Of course, I would welcome specific legal references to the contrary.


Posted by Certainly, a resident of Atherton: West Atherton
on Nov 27, 2012 at 2:02 pm

The case that established the "deliberative process" exemption was back in 1991, and was filed by the Times Mirror Co. to obtain the governor's datebook. They lost under the newly created "deliberative process." However, the opinion cautioned that each case will be handled on a very fact-specific basis, and this "deliberative process" exemption cannot be used as a broad excuse to withhold records:

". . . on the present record, we conclude that the public interest in nondisclosure clearly outweighs the public interest in disclosure. ( 6255.) Lest there be any misunderstanding, however, we caution that our holding does not render inviolate the Governor's calendars and schedules or other records of the Governor's office. There may be cases where the public interest in certain specific information contained in one or more of the Governor's calendars is more compelling, the specific request more focused, and the extent of the requested disclosure more limited; then, the court might properly conclude that the public interest in nondisclosure does not clearly outweigh the public interest in disclosure, whatever the incidental impact on the deliberative process."

Thus every redaction must meet the balancing test quoted in the PRA, in which the municipality must demonstrate that the public's interests are served by withholding the records, and the "deliberative process" of Mr. Rodericks outweighes this public interest. The court system will treat each case on its own merits, with the burden on the municipality to clearly prove the exemption (as opposed to a broad category exemption already existing).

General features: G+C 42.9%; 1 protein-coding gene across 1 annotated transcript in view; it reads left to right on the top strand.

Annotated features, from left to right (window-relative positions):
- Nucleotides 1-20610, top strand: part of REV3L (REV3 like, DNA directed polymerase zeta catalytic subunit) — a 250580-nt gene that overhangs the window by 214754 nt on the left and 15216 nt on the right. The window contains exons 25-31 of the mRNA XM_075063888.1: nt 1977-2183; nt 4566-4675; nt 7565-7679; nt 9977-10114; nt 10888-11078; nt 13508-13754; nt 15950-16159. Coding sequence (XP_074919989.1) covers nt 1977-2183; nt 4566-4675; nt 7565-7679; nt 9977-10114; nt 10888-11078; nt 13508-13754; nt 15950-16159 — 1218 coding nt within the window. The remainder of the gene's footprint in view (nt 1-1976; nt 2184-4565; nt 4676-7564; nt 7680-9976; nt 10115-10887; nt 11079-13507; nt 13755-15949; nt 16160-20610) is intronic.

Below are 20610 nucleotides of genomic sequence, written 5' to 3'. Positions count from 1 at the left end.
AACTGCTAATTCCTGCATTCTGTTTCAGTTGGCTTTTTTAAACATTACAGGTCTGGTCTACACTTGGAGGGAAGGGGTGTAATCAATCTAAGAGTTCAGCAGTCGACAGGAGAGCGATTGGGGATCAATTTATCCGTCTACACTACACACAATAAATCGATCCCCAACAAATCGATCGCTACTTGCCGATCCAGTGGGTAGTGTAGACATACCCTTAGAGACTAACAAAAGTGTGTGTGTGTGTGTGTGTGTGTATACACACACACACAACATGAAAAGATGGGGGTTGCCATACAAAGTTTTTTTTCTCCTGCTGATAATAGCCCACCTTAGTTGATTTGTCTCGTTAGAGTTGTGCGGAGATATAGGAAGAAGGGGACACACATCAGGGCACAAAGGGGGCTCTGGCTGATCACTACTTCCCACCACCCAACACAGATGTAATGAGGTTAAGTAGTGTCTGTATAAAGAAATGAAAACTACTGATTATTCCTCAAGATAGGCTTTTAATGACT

It is also important to note that:

1. There is absolutely nothing in the law that requires this exemption to be claimed. It is purely discretionary.

2. If prior similar records were made public, as Ms. McKeithen contends, that is an absolute bar to claiming any future exemptions.

3. The case law is crystal clear that the entire records cannot be withheld, merely the portions evidencing a "deliberative process," and even then for which the balancing test was applied and met. A discussion about a particular employee would most likely meet this test, but it is hard to imagine more generic discussions would. Thus, Mr. Widmer's suggestion is not just a good idea; it is the law.

4. If a lawsuit were filed, and even one word were ordered unredacted, the case law establishes Atherton needs to pay attorney's fees to the person or entity filing the lawsuit.

The bottom line is that there are very few good reasons to withhold this information, and it is discretionary, so indicative of Mr. Roderick's new management style.


Posted by registered user, Peter Carpenter, a resident of Atherton: Lindenwood
on Nov 27, 2012 at 2:16 pm